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Immunology. 1989 Oct;68(2):227-32.

Lymphocyte migration in the spleen: the effect of macrophage elimination.

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Department of Cell Biology and Immunology, Free University, Amsterdam, The Netherlands.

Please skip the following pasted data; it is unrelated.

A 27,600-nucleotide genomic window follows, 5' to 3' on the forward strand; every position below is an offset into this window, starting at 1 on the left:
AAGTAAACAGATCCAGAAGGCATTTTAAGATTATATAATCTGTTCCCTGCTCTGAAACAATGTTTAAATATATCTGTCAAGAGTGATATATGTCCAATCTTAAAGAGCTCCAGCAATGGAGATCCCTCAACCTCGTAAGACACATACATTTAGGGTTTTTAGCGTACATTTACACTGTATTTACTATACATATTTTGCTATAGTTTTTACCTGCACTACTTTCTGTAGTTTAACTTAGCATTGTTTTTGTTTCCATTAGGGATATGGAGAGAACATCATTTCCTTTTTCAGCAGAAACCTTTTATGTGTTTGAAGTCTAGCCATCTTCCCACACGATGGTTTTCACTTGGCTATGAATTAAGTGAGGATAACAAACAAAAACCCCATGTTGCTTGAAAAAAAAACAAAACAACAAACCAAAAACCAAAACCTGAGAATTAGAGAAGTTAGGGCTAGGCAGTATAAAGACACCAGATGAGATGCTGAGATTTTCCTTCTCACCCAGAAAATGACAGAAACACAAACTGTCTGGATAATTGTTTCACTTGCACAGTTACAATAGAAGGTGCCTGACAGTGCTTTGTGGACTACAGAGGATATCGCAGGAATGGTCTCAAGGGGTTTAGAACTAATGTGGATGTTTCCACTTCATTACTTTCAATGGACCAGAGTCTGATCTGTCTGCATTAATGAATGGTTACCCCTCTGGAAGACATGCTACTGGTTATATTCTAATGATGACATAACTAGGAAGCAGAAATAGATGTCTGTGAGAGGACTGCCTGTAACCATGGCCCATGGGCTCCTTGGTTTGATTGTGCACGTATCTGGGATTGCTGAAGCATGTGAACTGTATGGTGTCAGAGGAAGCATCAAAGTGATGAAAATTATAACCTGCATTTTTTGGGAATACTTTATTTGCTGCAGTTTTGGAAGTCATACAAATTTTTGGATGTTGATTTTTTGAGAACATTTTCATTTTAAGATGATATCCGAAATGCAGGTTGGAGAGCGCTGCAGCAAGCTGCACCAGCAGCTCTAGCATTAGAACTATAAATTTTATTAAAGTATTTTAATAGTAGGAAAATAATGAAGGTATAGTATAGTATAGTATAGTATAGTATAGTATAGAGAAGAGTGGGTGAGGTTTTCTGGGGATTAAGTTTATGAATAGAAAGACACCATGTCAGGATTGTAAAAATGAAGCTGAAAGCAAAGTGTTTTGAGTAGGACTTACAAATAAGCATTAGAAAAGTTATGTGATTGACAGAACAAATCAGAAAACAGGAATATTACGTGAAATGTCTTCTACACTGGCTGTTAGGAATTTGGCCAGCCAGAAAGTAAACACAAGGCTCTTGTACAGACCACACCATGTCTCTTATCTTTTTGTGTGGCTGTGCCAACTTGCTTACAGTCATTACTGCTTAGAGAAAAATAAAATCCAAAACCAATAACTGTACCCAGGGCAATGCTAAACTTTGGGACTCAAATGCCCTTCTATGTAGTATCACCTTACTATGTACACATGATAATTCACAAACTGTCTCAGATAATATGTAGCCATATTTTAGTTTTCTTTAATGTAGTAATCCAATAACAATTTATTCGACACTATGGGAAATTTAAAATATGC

To study the influence of macrophages on the migration and distribution of lymphocytes in the spleen, macrophages were eliminated from the spleen of mice by injection of liposomes in which DMDP was encapsulated. This leads to an elimination of macrophages in both the red pulp and marginal zone of the spleen within 1-2 days. In these animals the distribution of lymphocytes was determined by transfer of either syngeneic fluoresceinated or Ly 5 congeneic cells. It was found that after elimination of the macrophages the number of lymphocytes immigrating into the spleen had decreased, although a comparable mode of compartimentalization was found with an initial localization in the marginal zone and a subsequent distribution into the white pulp. After this elimination spleen macrophage subsets return with different kinetics, and in this way the influence of the red pulp macrophages, the marginal zone macrophages and the marginal metallophilic macrophages on lymphocyte immigration and redistribution could be investigated. A quantitative decrease of immigration was still found when red pulp and marginal metallophilic macrophages had repopulated their compartments, but was only fully restored when the last population to repopulate the spleen after treatment with DMDP-liposomes, the marginal zone macrophages, had returned. Experiments with isolated T and B cells showed that the elimination of macrophages had a profound effect on the localization of B cells in the white pulp, whereas it hardly affected T cells.

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